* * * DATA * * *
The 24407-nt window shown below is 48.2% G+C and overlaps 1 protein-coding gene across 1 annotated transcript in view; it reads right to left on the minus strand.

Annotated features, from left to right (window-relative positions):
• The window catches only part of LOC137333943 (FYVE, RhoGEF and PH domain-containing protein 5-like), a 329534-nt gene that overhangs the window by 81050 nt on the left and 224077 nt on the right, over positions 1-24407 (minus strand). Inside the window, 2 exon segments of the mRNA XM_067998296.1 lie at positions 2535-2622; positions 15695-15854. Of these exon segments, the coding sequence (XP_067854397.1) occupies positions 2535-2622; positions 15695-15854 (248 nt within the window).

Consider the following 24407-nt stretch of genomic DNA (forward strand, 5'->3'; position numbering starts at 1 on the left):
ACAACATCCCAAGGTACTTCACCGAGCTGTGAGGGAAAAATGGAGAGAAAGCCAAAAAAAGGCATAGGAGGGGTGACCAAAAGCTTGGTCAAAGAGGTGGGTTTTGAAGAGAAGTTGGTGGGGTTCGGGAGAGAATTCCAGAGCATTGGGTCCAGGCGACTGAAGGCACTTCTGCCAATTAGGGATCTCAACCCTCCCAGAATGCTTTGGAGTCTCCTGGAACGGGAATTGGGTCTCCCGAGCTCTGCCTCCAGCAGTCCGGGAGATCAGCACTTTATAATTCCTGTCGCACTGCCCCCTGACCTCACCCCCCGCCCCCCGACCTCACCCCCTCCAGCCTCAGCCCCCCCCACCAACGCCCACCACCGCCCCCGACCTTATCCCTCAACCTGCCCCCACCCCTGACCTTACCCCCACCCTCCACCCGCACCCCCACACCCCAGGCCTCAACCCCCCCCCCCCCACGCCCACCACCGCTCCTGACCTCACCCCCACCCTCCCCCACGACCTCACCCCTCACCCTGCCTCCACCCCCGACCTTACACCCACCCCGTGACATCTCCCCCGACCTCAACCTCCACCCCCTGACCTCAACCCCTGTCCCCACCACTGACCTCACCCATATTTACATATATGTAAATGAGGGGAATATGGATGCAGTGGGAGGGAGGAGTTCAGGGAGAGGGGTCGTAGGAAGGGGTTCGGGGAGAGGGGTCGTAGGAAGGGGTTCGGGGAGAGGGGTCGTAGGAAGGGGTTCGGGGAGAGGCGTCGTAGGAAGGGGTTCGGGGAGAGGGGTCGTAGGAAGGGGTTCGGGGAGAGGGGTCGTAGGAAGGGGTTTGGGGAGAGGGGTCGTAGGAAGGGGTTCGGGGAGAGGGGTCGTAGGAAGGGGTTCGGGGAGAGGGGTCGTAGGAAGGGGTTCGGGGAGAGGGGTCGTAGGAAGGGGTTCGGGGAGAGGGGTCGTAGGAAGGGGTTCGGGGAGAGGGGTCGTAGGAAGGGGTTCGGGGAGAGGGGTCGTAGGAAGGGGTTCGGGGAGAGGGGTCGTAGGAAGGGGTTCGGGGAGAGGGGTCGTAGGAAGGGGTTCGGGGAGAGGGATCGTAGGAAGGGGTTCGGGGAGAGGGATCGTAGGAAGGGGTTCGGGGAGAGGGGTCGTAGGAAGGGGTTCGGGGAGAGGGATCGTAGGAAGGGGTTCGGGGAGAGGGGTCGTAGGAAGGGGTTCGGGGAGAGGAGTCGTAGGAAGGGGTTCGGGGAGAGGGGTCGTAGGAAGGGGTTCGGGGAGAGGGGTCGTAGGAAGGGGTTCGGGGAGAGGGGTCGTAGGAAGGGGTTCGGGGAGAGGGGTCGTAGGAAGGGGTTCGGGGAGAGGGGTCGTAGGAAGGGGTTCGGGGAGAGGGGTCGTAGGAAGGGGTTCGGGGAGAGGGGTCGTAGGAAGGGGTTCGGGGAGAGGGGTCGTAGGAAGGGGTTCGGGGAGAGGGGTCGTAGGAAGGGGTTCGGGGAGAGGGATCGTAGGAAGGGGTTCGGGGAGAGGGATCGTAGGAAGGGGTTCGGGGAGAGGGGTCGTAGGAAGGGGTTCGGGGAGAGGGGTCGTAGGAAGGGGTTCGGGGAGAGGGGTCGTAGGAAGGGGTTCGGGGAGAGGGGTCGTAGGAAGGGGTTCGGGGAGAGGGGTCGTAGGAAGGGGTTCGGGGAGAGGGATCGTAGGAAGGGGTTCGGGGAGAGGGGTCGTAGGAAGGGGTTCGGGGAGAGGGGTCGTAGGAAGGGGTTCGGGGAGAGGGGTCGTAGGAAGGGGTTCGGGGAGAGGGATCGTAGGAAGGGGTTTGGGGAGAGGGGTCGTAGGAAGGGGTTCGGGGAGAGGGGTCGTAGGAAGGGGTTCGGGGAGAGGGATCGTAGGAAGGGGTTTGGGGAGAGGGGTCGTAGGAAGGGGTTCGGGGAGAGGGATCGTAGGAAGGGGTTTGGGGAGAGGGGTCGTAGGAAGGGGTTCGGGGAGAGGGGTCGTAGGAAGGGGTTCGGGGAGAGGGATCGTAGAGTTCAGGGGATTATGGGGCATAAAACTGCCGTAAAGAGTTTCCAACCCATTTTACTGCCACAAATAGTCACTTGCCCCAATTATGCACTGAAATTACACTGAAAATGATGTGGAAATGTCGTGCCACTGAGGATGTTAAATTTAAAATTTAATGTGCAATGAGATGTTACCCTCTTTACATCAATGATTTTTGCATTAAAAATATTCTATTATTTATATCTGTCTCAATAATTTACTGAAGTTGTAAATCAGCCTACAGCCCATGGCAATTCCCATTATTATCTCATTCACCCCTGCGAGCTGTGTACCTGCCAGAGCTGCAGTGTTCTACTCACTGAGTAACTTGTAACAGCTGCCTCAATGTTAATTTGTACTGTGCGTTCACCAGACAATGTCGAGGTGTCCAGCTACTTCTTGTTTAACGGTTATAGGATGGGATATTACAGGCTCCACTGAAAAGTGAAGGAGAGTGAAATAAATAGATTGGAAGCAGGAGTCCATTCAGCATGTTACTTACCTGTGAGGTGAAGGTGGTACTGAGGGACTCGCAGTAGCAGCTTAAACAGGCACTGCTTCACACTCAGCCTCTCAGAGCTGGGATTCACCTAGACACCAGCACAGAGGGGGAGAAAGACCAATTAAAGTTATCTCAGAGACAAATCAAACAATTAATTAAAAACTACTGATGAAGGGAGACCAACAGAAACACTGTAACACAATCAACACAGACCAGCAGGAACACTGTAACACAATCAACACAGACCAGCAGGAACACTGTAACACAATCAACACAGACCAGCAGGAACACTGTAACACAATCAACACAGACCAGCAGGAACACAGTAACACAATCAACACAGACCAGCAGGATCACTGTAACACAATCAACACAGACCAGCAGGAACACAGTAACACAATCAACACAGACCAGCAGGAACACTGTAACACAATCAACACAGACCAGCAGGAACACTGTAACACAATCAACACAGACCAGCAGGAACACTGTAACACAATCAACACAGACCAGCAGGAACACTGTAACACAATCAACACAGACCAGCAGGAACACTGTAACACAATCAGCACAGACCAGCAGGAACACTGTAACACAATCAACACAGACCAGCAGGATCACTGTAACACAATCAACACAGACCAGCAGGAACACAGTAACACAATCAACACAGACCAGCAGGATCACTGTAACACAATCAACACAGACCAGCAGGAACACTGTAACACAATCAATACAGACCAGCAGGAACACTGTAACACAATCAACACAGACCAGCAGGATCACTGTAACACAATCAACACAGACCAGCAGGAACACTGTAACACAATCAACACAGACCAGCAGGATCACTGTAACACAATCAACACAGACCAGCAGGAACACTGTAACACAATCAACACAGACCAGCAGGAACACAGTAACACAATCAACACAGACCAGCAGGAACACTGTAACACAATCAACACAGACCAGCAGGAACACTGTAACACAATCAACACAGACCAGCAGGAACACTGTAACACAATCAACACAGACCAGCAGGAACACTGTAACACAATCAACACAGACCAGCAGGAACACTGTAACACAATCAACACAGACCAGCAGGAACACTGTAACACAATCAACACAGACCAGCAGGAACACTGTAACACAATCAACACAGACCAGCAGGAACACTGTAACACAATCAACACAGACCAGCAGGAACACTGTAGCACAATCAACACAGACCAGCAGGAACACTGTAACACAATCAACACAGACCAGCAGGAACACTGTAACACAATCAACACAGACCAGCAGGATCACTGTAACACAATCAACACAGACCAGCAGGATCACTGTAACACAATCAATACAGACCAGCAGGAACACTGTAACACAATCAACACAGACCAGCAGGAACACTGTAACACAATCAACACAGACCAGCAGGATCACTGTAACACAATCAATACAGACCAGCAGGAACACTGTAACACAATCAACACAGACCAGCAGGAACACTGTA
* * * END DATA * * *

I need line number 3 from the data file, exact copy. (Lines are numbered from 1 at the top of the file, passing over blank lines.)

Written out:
• The window catches only part of LOC137333943 (FYVE, RhoGEF and PH domain-containing protein 5-like), a 329534-nt gene that overhangs the window by 81050 nt on the left and 224077 nt on the right, over positions 1-24407 (minus strand). Inside the window, 2 exon segments of the mRNA XM_067998296.1 lie at positions 2535-2622; positions 15695-15854. Of these exon segments, the coding sequence (XP_067854397.1) occupies positions 2535-2622; positions 15695-15854 (248 nt within the window).